Unless a person happens to be a big fan of supernatural and horror related comics as well…

Or is a fan of the Flash and Green Lantern “families” …
Or is a fan of the Justice Society and finds the mini-sets…

Or is a fan of the rogues’ galleries of Batman and the Flash…
Or is a fan of the villains of Superman and Green Lantern (and Wonder Woman) …
Or is a fan of the Justice League International Bwa Ha Ha years…
Or is such a big fan of Dick Grayson that he’d assemble multiple different versions and allies…

Or is a fan of Batman Elseworlds.
(oops, looks like there WAS more Star Wars.)
(Like how I worked Wally into this one since you couldn't see him in the Dick Grayson set above?)

Or is a fan of the Watchmen - both comic and film - when the DC Direct figures were still in the store on my fortieth birthday (2010) a year after they were released.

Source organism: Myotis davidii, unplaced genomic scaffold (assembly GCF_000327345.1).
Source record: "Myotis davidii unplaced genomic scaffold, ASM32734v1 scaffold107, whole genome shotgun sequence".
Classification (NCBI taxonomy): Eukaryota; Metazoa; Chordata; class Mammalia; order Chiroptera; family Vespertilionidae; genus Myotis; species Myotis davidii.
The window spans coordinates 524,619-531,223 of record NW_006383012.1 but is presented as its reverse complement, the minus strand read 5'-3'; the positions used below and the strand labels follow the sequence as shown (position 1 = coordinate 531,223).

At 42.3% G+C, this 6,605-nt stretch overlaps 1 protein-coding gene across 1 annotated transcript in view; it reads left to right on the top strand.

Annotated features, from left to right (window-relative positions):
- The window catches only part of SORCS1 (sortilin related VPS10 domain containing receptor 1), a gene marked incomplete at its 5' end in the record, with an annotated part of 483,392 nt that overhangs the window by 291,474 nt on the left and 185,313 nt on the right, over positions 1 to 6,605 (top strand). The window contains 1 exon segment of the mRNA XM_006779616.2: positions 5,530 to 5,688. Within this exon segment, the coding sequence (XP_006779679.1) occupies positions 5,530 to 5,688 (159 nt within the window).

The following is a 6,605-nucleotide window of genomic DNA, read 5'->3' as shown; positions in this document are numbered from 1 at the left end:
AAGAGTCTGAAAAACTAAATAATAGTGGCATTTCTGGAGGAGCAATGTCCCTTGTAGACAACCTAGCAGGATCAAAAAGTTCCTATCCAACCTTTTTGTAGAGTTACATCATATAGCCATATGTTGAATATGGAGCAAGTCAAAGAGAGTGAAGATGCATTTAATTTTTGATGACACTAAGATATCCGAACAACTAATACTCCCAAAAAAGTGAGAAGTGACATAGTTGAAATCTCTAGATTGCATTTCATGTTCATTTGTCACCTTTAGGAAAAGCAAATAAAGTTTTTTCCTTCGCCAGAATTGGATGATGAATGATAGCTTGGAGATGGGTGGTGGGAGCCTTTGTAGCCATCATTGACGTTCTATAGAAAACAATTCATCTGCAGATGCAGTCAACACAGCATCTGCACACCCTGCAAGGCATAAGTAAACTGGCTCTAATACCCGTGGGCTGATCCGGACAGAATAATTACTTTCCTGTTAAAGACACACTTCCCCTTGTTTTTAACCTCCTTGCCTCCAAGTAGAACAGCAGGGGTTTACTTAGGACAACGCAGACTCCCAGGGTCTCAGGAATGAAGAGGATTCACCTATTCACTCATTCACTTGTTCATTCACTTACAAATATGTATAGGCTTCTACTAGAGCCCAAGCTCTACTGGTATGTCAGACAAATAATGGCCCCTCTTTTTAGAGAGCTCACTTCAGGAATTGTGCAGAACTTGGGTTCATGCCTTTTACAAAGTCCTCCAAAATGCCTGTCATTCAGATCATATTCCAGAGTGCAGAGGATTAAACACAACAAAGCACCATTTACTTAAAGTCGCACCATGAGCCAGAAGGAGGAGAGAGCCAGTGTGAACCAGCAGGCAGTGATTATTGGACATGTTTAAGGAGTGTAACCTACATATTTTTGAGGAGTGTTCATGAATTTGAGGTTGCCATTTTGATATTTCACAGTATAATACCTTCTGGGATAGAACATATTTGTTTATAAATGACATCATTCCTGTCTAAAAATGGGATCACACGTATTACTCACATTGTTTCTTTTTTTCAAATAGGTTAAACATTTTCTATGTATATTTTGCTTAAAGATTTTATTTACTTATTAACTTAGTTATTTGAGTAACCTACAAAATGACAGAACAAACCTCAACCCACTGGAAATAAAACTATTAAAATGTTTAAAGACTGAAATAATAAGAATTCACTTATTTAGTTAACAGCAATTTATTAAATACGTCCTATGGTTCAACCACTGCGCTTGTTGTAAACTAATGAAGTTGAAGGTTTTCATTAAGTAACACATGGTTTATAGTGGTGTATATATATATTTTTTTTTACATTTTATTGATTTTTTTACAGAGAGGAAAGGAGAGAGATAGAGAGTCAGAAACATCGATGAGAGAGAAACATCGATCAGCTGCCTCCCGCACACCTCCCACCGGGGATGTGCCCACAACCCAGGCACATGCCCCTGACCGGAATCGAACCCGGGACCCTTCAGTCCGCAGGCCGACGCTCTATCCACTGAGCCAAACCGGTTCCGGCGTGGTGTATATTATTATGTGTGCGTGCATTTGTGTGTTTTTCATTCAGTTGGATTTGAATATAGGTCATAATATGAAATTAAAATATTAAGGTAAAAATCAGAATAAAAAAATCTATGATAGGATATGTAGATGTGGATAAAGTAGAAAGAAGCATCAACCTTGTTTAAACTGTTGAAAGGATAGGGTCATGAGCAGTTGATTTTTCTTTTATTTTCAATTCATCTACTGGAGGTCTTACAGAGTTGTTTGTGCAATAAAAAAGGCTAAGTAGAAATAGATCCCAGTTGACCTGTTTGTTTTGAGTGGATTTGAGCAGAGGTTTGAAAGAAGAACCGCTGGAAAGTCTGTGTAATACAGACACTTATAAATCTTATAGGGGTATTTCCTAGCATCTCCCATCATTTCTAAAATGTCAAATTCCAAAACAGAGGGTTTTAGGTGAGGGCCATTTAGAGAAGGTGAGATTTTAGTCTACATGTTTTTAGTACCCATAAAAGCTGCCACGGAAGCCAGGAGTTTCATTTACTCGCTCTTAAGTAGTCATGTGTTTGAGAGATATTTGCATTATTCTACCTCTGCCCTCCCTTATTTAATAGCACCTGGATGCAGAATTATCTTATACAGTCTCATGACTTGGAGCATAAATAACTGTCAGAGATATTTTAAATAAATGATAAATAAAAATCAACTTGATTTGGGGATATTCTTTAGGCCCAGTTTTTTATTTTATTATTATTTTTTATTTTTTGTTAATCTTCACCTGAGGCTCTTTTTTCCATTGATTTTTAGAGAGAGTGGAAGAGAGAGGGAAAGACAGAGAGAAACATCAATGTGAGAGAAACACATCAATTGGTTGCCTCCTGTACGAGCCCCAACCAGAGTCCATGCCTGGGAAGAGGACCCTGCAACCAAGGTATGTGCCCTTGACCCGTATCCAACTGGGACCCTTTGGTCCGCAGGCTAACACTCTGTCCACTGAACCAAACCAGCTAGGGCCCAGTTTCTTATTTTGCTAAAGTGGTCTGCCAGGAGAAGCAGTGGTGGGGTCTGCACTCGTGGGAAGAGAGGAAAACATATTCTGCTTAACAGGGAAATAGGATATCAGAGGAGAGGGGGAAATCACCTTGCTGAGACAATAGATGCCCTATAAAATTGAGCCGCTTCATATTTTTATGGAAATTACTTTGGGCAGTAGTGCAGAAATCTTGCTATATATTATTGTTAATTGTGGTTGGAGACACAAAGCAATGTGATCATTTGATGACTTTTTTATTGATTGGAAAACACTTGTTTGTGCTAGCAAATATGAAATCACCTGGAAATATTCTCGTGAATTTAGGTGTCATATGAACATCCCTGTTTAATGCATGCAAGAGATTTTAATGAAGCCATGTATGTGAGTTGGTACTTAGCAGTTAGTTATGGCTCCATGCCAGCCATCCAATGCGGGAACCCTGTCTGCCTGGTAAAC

As should be crystal clear by now, I do have a problem.

Where was I?
Oh yes, Marvel Characters looking fantastic in large groups.
The Marvel Legends were six inches, sized similar to DC direct. However, they had more articulation and were far more durable. Collecting them started as innocently as anything starts with an addict.
Aside- That durability is no joke. From when Anabelle was very small, the group of Marvel Legends that rotated onto the entertainment center shelf have been her playthings, spending most of their time upstairs living in her dollhouse when she was small. Around when she was age three, I handed my Lantern savvy child the DC Direct Kyle Rayner (2003) straight off of the card, and before I could look back, his left arm fell off. She was fairly traumatized before I even reacted, cementing the upstairs shelf to be Marvel only.